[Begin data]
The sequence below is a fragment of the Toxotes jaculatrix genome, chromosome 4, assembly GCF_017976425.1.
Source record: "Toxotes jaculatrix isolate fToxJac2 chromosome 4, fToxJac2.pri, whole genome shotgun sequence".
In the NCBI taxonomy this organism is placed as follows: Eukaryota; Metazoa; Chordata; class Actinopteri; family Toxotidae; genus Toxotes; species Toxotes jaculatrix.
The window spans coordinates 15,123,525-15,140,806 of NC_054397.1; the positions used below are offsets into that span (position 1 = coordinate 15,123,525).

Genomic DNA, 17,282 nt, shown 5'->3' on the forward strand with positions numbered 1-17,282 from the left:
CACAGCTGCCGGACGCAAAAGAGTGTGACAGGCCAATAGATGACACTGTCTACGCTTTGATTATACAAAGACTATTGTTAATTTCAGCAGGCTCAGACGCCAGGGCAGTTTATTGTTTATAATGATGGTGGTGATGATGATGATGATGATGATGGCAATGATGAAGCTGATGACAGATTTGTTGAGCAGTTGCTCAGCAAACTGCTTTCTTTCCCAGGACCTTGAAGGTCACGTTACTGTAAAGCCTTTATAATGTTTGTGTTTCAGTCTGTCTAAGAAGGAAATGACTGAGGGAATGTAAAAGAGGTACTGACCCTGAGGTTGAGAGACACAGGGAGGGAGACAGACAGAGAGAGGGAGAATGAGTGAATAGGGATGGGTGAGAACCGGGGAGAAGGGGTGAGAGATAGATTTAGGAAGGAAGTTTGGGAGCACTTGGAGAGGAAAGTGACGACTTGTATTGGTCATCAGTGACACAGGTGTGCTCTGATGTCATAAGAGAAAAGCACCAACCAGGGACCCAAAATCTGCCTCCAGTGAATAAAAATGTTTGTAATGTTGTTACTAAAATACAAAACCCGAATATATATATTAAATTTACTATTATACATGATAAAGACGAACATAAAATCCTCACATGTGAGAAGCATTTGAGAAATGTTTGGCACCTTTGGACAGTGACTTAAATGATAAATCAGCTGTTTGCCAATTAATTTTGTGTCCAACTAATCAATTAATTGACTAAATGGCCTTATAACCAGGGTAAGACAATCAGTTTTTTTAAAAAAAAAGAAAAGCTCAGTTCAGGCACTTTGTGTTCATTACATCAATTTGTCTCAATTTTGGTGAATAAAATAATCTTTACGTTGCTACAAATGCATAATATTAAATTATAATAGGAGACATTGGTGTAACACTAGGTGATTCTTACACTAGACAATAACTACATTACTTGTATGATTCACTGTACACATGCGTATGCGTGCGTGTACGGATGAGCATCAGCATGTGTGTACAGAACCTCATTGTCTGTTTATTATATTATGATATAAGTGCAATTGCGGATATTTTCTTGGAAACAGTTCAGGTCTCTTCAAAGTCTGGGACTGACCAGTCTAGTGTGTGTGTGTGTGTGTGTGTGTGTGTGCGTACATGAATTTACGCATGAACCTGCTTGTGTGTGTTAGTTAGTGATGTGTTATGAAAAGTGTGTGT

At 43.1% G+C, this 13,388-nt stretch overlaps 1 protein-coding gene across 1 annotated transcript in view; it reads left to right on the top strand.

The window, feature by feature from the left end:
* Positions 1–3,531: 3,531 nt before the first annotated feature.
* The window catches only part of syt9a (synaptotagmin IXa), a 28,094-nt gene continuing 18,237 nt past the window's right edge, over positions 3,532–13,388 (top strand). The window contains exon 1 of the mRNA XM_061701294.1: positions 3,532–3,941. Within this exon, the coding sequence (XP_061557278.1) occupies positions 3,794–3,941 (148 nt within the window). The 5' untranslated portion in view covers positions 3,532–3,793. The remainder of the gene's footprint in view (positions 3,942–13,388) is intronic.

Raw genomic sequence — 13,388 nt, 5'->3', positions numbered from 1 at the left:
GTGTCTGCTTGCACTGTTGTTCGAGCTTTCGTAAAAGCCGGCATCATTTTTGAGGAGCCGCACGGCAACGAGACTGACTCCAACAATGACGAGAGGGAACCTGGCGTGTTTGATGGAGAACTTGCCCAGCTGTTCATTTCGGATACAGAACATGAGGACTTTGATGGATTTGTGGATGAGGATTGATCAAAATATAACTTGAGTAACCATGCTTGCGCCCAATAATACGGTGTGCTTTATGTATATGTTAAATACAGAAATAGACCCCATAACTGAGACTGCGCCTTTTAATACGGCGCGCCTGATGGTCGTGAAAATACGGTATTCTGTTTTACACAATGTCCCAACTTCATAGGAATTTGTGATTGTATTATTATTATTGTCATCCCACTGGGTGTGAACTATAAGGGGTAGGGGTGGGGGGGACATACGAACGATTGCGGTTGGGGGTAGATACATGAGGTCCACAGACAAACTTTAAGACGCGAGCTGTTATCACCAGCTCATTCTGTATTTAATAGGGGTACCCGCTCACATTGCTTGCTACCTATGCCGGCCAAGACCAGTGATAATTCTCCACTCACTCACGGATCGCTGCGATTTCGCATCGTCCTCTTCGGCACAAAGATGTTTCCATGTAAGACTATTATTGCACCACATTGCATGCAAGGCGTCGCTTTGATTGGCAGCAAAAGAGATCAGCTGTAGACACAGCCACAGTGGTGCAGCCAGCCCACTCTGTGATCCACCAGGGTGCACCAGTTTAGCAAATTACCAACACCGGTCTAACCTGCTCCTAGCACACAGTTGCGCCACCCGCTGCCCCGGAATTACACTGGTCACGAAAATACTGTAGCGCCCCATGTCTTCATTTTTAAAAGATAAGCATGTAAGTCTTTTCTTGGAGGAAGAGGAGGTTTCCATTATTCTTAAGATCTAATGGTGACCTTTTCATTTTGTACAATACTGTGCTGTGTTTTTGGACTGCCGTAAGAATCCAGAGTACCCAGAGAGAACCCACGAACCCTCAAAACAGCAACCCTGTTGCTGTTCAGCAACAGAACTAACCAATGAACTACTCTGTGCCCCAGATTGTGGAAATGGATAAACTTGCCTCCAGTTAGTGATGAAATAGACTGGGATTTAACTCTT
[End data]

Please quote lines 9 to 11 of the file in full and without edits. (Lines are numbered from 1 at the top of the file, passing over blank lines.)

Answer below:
* Positions 1–3,531: 3,531 nt before the first annotated feature.
* The window catches only part of syt9a (synaptotagmin IXa), a 28,094-nt gene continuing 18,237 nt past the window's right edge, over positions 3,532–13,388 (top strand). The window contains exon 1 of the mRNA XM_061701294.1: positions 3,532–3,941. Within this exon, the coding sequence (XP_061557278.1) occupies positions 3,794–3,941 (148 nt within the window). The 5' untranslated portion in view covers positions 3,532–3,793. The remainder of the gene's footprint in view (positions 3,942–13,388) is intronic.

Raw genomic sequence — 13,388 nt, 5'->3', positions numbered from 1 at the left: